Chapter

Endometriosis

Part of the series SpringerBriefs in Reproductive Biology pp 17-21

Theories on Endometriosis

  • Sajal GuptaAffiliated withAssistant Professor, Lerner College of Medicine and Case Western Reserve University, American Center for Reproductive Medicine, Cleveland Clinic Email author 
  • , Avi HarlevAffiliated withAmerican Center for Reproductive MedicineLecturer, Soroka University Medical Center, Fertility and IVF Unit, Ben-Gurion University of the Negev
  • , Ashok AgarwalAffiliated withProfessor, Lerner College of Medicine and Case Western Reserve University, American Center for Reproductive Medicine, Cleveland Clinic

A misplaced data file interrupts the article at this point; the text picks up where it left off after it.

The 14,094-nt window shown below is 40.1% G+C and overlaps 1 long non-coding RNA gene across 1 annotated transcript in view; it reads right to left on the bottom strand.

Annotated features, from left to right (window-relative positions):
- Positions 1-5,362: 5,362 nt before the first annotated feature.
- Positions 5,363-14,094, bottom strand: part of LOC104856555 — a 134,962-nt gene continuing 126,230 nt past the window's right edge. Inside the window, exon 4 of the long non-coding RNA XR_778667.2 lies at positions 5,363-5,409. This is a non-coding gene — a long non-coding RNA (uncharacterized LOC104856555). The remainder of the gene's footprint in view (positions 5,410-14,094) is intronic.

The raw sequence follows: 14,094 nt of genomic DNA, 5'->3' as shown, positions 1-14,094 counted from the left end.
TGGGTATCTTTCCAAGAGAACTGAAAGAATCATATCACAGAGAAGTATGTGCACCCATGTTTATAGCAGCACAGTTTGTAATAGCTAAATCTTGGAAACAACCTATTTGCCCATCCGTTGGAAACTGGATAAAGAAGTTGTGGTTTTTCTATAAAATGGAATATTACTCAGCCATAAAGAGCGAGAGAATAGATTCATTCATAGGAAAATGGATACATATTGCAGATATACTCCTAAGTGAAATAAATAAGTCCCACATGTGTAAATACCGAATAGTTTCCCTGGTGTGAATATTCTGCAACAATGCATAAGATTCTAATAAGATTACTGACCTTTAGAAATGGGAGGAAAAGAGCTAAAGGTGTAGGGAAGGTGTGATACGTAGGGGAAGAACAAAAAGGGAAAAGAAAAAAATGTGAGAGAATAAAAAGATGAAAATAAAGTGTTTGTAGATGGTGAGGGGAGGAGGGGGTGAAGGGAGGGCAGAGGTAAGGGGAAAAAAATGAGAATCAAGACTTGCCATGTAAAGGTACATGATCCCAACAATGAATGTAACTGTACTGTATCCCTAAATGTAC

• , Elizabeth PandithuraiAffiliated withAmerican Center for Reproductive Medicine, Cleveland Clinic

* Final gross prices may vary according to local VAT.

Get Access

Abstract

There are several theories as to how endometriosis develops, but the most widely accepted one is Sampson’s theory. First hypothesized in 1927, Sampson’s theory [1] states that three elements are required to cause endometriosis: retrograde menstruation, the presence of viable cells within the retrograde menstruation, and the implantation of these viable endometrial cells, which continue to grow and form peritoneal lesions [1].